“The reasonable man adapts himself to the world; the unreasonable one persists to adapt the world to himself. Therefore all progress depends on the unreasonable man.” ― George Bernard Shaw
I remember reading Malcom Gladwell’s book David and Goliath: Underdogs, Misfits, and the Art of Battling Giants and being so profoundly affected by the chapter where he talks about the early beginnings of the impressionism movement. In that period the “Salon” was the biggest and most exclusive place where an artist could show their work, and every artist aspired to have their paintings accepted. However a group of artists decided to go against the norm and started a collective by renting out buildings and exhibiting their work to the public. This was their alternative to trying or waiting to get accepted into the salon. The story goes on to talk about how this group of artists was successful and able to create an impact in society that could not be ignored. Eventually everyone took notice of them and their work. Today their paintings are some of the most expensive in the world.
What does the story above have to do with The Pin Show you might be asking yourself. Well, it has everything to do with it in my opinion. In my mind there is a parallel connection to how The Pin Show came about 10 years ago when its founder Julie McCullough, sought to create a platform and launching pad for emerging and established designers in her community. This fashion designer and a group of like minded artists decided to pin their ideas and resources together, and bring to life a platform where they could showcase their designs, as well as create commerce for the fashion community around them. Hence the name “The Pin Show”. The show was a huge success. Each year it has continued to showcase designs from emerging and established fashion designers, as well as music from local artists. Anyone selected can show their work, even designers still enrolled in fashion design school. The show is not exclusive to established designers or fashion students still enrolled in classes. It is for anyone with a point of view and a collection to showcase. To me that is really what makes the show very special, the fact that it is open to everyone.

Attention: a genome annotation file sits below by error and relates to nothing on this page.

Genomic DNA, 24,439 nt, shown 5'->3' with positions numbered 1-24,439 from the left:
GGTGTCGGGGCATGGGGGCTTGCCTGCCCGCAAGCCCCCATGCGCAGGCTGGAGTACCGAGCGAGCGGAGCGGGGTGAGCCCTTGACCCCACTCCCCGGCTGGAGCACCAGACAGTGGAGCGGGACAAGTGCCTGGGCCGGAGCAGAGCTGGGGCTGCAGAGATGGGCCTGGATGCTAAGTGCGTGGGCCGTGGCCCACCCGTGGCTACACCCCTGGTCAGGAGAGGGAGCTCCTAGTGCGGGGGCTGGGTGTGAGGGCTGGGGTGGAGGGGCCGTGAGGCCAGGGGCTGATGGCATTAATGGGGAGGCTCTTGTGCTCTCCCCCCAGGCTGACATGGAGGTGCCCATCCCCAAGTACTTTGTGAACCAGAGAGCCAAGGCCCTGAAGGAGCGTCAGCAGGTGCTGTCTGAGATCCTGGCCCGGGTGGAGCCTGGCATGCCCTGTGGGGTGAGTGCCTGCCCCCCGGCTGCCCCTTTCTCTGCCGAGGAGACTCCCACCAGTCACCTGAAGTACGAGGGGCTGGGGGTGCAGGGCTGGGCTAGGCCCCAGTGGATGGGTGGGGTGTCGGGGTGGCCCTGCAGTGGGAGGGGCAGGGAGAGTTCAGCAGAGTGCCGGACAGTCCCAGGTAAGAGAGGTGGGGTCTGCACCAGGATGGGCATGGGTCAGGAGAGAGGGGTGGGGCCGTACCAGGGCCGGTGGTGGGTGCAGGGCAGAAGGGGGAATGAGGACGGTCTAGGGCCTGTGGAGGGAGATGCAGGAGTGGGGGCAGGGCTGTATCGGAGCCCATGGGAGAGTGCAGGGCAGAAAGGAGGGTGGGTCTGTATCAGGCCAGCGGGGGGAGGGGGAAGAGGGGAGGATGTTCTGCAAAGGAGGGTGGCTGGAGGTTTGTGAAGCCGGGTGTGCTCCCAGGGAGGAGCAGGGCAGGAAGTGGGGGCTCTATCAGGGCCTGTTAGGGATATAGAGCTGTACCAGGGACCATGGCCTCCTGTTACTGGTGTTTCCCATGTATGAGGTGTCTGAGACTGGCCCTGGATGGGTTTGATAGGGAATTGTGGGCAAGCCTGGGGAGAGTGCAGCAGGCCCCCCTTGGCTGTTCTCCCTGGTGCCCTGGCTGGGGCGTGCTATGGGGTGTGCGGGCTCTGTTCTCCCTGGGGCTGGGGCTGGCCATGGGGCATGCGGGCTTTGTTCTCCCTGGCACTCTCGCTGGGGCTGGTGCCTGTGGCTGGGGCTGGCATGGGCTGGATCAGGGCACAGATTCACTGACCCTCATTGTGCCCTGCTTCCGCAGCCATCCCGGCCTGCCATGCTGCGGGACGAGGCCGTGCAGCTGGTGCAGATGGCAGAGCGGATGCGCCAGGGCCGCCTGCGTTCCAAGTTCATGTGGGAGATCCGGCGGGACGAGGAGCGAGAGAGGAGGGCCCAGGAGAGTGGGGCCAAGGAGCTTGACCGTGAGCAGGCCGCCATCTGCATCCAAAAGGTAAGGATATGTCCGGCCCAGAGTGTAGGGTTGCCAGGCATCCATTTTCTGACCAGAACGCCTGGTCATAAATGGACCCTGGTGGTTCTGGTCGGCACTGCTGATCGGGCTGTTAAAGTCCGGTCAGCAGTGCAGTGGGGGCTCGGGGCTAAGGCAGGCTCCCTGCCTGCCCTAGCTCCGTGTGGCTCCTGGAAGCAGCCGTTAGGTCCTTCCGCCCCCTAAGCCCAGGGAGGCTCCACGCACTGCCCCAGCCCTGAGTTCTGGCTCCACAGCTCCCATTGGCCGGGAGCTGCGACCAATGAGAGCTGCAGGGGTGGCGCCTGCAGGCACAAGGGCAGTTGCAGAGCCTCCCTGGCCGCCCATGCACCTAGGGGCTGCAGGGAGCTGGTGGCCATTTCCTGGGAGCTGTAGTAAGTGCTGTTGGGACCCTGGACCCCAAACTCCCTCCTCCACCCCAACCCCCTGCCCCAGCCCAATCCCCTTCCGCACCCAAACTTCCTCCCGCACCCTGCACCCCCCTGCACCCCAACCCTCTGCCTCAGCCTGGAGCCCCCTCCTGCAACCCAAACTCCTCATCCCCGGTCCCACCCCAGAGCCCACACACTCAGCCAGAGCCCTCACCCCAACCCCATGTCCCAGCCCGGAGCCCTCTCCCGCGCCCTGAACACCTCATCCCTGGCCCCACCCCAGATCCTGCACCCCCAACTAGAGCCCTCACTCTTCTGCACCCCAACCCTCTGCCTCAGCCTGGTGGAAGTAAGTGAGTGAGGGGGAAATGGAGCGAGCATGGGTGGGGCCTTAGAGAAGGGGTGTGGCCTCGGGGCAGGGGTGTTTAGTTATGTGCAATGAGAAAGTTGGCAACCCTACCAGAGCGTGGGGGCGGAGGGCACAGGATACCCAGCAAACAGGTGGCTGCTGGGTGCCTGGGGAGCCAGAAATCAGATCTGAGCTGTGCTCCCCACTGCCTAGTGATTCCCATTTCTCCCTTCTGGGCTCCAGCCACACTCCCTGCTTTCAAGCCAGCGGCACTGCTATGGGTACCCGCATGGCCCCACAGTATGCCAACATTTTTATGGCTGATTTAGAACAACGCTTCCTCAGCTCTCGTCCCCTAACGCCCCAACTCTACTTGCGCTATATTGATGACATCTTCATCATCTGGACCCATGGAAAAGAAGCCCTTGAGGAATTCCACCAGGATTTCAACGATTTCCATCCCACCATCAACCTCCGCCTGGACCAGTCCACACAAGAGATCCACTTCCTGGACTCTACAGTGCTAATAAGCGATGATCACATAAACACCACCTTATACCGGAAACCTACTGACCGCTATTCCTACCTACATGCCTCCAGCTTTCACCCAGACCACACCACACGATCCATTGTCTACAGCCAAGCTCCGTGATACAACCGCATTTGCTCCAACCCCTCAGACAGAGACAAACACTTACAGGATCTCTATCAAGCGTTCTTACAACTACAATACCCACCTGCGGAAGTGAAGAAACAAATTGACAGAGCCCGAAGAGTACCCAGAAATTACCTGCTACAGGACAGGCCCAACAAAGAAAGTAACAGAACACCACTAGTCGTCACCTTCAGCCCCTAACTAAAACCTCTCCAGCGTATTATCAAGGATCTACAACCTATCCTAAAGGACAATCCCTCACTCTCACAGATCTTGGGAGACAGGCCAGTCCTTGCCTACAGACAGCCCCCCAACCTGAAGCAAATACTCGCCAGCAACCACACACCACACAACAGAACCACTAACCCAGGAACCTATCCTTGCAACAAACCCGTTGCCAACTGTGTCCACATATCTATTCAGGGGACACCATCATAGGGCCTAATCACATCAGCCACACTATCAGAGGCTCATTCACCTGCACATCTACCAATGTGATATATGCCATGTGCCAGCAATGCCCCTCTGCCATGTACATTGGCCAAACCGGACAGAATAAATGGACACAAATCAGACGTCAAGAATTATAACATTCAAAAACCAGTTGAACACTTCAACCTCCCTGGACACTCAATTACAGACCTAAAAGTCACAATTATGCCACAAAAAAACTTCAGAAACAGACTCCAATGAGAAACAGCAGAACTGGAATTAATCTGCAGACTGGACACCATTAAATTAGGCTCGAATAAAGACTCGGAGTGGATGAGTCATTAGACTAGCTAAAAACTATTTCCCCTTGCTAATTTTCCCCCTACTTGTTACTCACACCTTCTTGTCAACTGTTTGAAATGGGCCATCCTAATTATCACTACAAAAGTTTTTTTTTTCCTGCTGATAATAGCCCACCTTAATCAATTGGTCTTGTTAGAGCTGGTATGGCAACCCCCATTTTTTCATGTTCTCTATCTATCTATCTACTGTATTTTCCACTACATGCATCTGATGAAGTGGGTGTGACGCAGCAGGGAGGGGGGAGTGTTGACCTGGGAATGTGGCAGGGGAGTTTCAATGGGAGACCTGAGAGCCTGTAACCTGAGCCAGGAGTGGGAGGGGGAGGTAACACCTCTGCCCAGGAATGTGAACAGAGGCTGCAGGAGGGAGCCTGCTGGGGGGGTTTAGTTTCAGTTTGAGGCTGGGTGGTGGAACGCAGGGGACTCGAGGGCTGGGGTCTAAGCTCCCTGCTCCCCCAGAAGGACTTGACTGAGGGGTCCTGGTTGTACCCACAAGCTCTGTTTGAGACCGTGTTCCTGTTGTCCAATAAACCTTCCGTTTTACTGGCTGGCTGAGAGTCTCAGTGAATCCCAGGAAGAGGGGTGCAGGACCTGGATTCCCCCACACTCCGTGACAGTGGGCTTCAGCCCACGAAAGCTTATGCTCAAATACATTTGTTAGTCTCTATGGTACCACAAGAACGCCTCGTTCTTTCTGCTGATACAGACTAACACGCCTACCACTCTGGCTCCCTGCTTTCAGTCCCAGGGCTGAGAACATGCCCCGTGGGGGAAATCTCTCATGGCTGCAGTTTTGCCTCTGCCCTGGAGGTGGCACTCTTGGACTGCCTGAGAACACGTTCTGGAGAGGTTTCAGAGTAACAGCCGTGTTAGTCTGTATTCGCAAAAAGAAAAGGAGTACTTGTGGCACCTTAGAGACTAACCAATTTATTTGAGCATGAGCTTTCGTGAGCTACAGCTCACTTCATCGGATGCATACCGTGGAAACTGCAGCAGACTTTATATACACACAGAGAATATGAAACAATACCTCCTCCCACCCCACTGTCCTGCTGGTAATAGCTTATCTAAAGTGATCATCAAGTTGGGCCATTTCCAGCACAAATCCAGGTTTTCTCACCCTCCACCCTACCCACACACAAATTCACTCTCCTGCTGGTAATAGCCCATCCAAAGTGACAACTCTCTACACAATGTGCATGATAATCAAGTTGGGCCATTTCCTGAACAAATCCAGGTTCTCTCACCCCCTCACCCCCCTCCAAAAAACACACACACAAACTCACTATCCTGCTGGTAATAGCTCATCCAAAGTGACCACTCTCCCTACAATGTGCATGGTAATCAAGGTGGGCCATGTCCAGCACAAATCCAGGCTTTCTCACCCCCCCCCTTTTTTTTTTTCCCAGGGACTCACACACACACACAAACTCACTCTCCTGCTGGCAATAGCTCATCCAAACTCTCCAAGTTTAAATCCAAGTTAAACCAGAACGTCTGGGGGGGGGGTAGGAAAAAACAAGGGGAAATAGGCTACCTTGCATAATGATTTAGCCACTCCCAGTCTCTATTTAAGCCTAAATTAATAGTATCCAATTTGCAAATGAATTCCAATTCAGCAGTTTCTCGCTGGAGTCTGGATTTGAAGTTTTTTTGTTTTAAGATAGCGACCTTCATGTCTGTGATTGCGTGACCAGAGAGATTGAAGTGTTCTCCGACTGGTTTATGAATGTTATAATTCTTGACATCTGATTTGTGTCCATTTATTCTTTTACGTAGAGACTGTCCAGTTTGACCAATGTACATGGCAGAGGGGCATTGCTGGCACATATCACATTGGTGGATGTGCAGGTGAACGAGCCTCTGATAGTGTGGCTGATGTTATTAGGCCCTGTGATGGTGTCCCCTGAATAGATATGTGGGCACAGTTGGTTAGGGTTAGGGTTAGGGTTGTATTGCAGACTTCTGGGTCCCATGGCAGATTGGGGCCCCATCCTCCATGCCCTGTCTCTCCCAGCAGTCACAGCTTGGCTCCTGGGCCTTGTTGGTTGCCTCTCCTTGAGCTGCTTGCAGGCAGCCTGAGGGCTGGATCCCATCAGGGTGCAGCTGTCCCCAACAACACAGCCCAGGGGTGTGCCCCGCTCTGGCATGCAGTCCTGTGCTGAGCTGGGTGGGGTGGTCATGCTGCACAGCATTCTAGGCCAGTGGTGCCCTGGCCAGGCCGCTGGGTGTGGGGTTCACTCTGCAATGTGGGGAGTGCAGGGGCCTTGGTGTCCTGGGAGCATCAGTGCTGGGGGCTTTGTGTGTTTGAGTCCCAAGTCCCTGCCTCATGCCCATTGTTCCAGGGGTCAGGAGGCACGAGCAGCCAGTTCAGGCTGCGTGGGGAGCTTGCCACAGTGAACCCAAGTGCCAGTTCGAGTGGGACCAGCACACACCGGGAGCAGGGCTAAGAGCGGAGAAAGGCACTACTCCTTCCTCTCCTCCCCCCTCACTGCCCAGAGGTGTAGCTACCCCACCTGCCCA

I knew a little bit about the Pin Show when I was still in design school. I didn’t really understand or know its significance until this year, when I actually attended and witnessed everything with my own eyes. Among the 28 designers selected to show their collections this year were a lot of designers I knew. Either I had graduated with them 2 years ago from the fashion design program at the University of North Texas or was familiar with their work. For that reason alone I could not miss the show, but had to go and support my peers and my community.
The experience was amazing! The event took place at The Bomb Factory, a 50,000 square foot venue located in Deep Ellum in Downtown Dallas. The venue was packed with bloggers, media, photographers, buyers, and the who’s who in the Dallas fashion scene.
Out of the 27 designers that presented their collections, these are some that really stood out to me.
I was able to interview some of these designers about their collections and The Pin Show in the video below.